In his first 100 days the new President could make a significant impact to reaching universal access to HIV prevention, treatment, care and support by 2010, and help prevent over 5,000 people dying every day from AIDS.
We urge President Obama to:
1. Lift the Global Gag Rule
This would allow greater access to HIV prevention services around the world and save countless lives. The Rule currently forbids HIV prevention being integrated with family planning services on US-funded projects. Evidence shows that abstinence-only programming does not work.
2. Finance HIV prevention work with hard to reach groups
These groups include sex workers, injecting drug users and men who have sex with men. They suffer from a higher risk of HIV transmission but because of stigma and prejudice often find themselves marginalised and unable to access HIV services. Funding for HIV testing and counselling is urgently needed, along with better access to condoms and care.
3. Support harm reduction programming for injecting drug users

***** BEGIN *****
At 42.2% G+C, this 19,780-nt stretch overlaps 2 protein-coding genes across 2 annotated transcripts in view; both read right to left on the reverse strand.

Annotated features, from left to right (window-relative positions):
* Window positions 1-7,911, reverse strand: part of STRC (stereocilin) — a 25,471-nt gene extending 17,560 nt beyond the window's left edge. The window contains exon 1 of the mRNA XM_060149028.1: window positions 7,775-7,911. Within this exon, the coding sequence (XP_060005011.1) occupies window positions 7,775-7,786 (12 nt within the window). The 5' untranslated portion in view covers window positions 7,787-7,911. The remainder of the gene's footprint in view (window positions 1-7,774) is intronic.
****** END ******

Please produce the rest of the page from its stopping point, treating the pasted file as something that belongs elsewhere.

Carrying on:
Revise the current guidelines to allow funding for needle exchanges. In many countries, including China and Russia, injecting drug use is the primary driver of HIV and AIDS. Scaling up needle exchange is an essential component to halting the epidemic.
Last week the Alliance took the opportunity to outline these and other recommendations at a briefing on the impact of US HIV policies for MPs and representatives from the House of Lords organised by the All Party Parliamentary Group on AIDS.
The UK government has played a leading international role in supporting evidence based HIV prevention and treatment for the marginalised and most at risk groups.
Kerry McCarthy, MP and Parliamentary Private Secretary to the UK Secretary of State for international development, who chaired the event said, “Barrack Obama has already shown an important interest in HIV and AIDS. The UK Department for International Development is looking forward to working with him on these issues.”
Carol Bergman, Acting Executive Director of the Washington DC based Global AIDS Alliance who previously worked with President Clinton’s transition team urged the UK and international partners to engage with the new US administration to share experience of what works in HIV prevention.